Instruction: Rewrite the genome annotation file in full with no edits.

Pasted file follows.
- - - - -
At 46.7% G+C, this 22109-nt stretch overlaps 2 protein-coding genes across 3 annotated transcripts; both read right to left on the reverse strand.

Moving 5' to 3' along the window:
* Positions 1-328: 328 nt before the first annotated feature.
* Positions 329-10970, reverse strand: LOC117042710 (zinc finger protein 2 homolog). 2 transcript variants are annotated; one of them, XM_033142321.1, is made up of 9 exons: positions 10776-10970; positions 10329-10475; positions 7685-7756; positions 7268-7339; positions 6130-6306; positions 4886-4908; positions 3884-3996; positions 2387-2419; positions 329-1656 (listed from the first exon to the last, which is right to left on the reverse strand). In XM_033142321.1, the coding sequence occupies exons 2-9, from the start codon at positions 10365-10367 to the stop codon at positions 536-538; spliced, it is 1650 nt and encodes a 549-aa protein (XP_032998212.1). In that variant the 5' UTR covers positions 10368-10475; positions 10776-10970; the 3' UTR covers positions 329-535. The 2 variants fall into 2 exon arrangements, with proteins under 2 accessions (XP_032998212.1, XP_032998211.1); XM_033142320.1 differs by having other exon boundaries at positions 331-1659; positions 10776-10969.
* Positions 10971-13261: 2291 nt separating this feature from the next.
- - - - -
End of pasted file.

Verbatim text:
At 46.7% G+C, this 22109-nt stretch overlaps 2 protein-coding genes across 3 annotated transcripts; both read right to left on the reverse strand.

Moving 5' to 3' along the window:
* Positions 1-328: 328 nt before the first annotated feature.
* Positions 329-10970, reverse strand: LOC117042710 (zinc finger protein 2 homolog). 2 transcript variants are annotated; one of them, XM_033142321.1, is made up of 9 exons: positions 10776-10970; positions 10329-10475; positions 7685-7756; positions 7268-7339; positions 6130-6306; positions 4886-4908; positions 3884-3996; positions 2387-2419; positions 329-1656 (listed from the first exon to the last, which is right to left on the reverse strand). In XM_033142321.1, the coding sequence occupies exons 2-9, from the start codon at positions 10365-10367 to the stop codon at positions 536-538; spliced, it is 1650 nt and encodes a 549-aa protein (XP_032998212.1). In that variant the 5' UTR covers positions 10368-10475; positions 10776-10970; the 3' UTR covers positions 329-535. The 2 variants fall into 2 exon arrangements, with proteins under 2 accessions (XP_032998212.1, XP_032998211.1); XM_033142320.1 differs by having other exon boundaries at positions 331-1659; positions 10776-10969.
* Positions 10971-13261: 2291 nt separating this feature from the next.